Dr. Bill Eckman in La Plata, Maryland.
La Plata, Maryland
Just as the interstate highways changed the face of America in the twentieth century, railroads changed America in the nineteenth. La Plata, Maryland was part of that change. Had it not been for construction of a railroad to move Charles County’s bountiful tobacco harvest to market in the 1800s, La Plata would not be what it is today.
“La Plata was a creature of the railroad. Back in the 1800s, a railroad was put in from Baltimore down to Popes Creek. There were a number of stations on there and one of them was La Plata station, and it was right in the middle of the county. Consequently, population grew up around there, and it became a center of commerce and ultimately became the county seat,” says 84-year-old resident Bill Eckman.
Although American railroads created La Plata and American tobacco was a major source of wealth for many years, this quintessential Southern Maryland town’s name “La Plata” has a somewhat more exotic origin.
“Well, there’s no question… the name La Plata came from the name of La Plata Farm. Mr. Chapman who provided most of the land that La Plata was built from apparently had traveled to South America and was entranced by the La Plata River, I think, in South America,” says Eckman.
Railroads and tobacco are a part of La Plata’s history, but tragedy lurks there, too. Eckman says that tornados have twice tested the town and its people, and both times the town and people have proven resilient.
“Well, many people probably are aware of it, but in 1927 a tornado went through La Plata and destroyed the school building and fifteen school children died in that tornado going through. In 2002, another tornado came through La Plata, only this one was much larger. When it came through, it came through the center of the business district and wiped out a swath of about 400 yards wide the whole way through town. And it was amazing to me the way that the people in the town all got together to rebuild it, and you go through town today and you would not have any idea that there was ever a tornado that went through the town of La Plata,” Eckman explains.
But neither railroads nor tornadoes could change the essence of La Plata, which, for Eckman is its small town environment.
“The final thing I am going to say that makes La Plata unique, I think, is the fact that it is within 25 miles of the Capitol building, and yet it is a small town environment. We still have concerts on the lawn of the town hall and you’re still living in a small town.” Eckman says.
“To be able to have the conveniences of living in a metropolitan area and still have the life style from a small town is unique, and I am not sure where I would find that other than La Plata.”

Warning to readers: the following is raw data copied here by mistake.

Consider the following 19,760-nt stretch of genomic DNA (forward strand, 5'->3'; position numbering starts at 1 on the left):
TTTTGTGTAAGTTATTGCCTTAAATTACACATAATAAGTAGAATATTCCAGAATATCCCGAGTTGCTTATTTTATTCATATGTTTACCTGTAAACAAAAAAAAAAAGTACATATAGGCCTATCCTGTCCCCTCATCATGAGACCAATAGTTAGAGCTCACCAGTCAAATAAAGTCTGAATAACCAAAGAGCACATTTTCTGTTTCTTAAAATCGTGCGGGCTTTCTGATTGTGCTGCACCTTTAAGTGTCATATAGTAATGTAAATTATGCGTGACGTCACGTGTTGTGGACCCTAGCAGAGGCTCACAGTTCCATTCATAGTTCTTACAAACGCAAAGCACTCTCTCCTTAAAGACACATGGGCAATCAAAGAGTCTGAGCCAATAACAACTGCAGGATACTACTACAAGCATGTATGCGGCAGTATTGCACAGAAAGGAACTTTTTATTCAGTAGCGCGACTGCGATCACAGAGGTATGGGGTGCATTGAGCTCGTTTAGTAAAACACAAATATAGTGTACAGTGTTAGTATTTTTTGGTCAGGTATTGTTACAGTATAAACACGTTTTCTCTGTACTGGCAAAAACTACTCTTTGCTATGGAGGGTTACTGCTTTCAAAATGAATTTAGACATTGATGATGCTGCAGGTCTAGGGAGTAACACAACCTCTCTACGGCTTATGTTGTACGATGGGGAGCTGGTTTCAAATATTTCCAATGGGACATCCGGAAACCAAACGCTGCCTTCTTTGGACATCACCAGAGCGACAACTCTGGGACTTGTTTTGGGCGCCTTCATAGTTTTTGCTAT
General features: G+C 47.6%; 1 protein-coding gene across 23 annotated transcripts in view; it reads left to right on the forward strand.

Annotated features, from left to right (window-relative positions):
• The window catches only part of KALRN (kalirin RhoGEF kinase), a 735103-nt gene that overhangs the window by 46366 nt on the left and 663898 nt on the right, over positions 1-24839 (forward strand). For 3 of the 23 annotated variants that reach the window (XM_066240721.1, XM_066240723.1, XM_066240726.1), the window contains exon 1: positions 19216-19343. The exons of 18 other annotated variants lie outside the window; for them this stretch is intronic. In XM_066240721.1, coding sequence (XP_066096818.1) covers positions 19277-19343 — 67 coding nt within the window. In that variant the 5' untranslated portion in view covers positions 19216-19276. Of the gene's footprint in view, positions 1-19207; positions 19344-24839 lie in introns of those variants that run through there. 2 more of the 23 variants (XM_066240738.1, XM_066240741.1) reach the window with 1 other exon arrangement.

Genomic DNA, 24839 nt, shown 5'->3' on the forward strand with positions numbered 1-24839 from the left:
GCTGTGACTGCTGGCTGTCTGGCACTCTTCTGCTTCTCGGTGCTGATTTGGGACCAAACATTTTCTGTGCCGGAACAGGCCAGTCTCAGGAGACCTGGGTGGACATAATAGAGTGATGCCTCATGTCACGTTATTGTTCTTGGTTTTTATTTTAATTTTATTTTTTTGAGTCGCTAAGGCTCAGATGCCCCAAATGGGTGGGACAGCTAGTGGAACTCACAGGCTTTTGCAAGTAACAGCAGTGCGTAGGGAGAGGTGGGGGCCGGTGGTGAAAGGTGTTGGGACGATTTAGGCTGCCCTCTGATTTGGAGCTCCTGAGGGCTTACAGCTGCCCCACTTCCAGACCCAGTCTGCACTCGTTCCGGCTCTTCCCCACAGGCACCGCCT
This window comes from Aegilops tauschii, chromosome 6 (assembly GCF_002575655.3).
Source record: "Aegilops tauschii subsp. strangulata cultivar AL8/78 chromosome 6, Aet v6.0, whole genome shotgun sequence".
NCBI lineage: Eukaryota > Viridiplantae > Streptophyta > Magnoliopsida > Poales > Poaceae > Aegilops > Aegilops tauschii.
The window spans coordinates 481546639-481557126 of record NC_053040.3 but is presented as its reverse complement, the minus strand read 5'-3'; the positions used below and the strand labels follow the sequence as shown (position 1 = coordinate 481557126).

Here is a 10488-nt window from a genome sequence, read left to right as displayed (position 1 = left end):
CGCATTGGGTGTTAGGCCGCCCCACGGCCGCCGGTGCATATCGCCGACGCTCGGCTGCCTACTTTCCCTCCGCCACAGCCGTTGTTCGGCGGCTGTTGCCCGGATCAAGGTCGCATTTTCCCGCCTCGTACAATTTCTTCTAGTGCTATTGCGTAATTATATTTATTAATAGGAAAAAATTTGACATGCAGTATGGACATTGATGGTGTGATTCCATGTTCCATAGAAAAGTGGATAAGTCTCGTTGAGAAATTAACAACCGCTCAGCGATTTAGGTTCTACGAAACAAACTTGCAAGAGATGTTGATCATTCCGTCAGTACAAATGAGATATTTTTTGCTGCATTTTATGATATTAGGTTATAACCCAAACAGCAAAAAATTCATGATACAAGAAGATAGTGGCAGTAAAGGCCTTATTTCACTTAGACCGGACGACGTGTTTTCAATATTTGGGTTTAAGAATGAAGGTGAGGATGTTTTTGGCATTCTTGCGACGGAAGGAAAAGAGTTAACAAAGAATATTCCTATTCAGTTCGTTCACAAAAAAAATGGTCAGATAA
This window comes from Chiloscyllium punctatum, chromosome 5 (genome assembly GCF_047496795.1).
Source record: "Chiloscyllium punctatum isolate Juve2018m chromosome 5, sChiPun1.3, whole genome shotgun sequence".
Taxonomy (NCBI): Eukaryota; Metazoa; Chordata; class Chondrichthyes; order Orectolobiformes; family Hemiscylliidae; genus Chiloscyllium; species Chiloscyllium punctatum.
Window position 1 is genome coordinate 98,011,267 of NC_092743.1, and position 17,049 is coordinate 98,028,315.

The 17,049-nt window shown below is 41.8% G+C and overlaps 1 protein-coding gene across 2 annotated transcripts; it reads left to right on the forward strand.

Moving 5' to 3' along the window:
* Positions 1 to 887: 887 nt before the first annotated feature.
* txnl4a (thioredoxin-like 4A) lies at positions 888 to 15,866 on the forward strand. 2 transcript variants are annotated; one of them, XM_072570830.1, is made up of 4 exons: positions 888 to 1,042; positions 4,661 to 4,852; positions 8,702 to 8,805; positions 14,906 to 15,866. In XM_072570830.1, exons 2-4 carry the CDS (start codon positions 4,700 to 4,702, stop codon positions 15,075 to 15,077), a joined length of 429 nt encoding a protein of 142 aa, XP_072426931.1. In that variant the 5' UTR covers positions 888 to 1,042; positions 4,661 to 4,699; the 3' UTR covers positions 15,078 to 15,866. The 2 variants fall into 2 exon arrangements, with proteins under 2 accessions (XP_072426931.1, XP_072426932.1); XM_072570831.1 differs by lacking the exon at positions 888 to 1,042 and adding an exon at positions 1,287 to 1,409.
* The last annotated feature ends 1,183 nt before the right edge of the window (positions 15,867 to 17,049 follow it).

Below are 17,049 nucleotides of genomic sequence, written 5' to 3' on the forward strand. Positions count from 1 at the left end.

Reston Town Center, Virginia
People often move to the suburbs to get away from the noise, traffic, crowds and general hubbub of the city. But in the case of Virginia’s Reston Town Center, it’s just the opposite — people are moving to this suburb so they can live in a place that feels and looks a lot like a city.
“I get asked a lot, ‘What makes Reston Town Center unique?', and I think the obvious answer is that it’s this slice of urban America in the middle of suburbia. But a more complete answer is that we are in a unique physical location where we’re between the nation’s capital and an international airport so that gives us, geographically, a very unique space to occupy, and I think that — what planners did in building out Town Center that gives it an edge — is that it is a complete Town Center or a complete center for a community,” says 55-year-old Robert Goudie.
Being a complete center for the community would seem to resemble a traditional “downtown.” And, in fact, Goudie says that’s what Reston Town Center has become.
“Reston Town Center is Reston’s downtown, if you will, and hopefully over time the region’s downtown,” Goudie explains.
For Goudie the one great advantage of living in or near a downtown — even one in a suburb — is the ability to leave the car at home and enjoy the life and liveliness of city life on foot.
“One of the advantages of Town Center is I never have to take our car to do anything, really. My wife and I, a couple times a week, walk up to Town Center. From where I live, it’s a three minute walk into Town Center. There are multiple restaurants there that appeal to a wide variety of tastes. If you look to go shopping, there are multiple retail stores there that make it nice. There’s a theatre there, ” Goudie says.
Having theatres, shopping, dining and work options all within a three or four minute walk of home would offer little reason to leave a community, and, in fact, Goudie says he and his wife plan to stay in Reston Town Center for a long, long time.
“For me to move from Reston Town Center would take a lot. My wife and I talk about spending the rest or our lives here,” Goudie says.
Music: "No, Girl" by Title Tracks from It Was Easy / "Memoriam" by Russian Circles from Memorial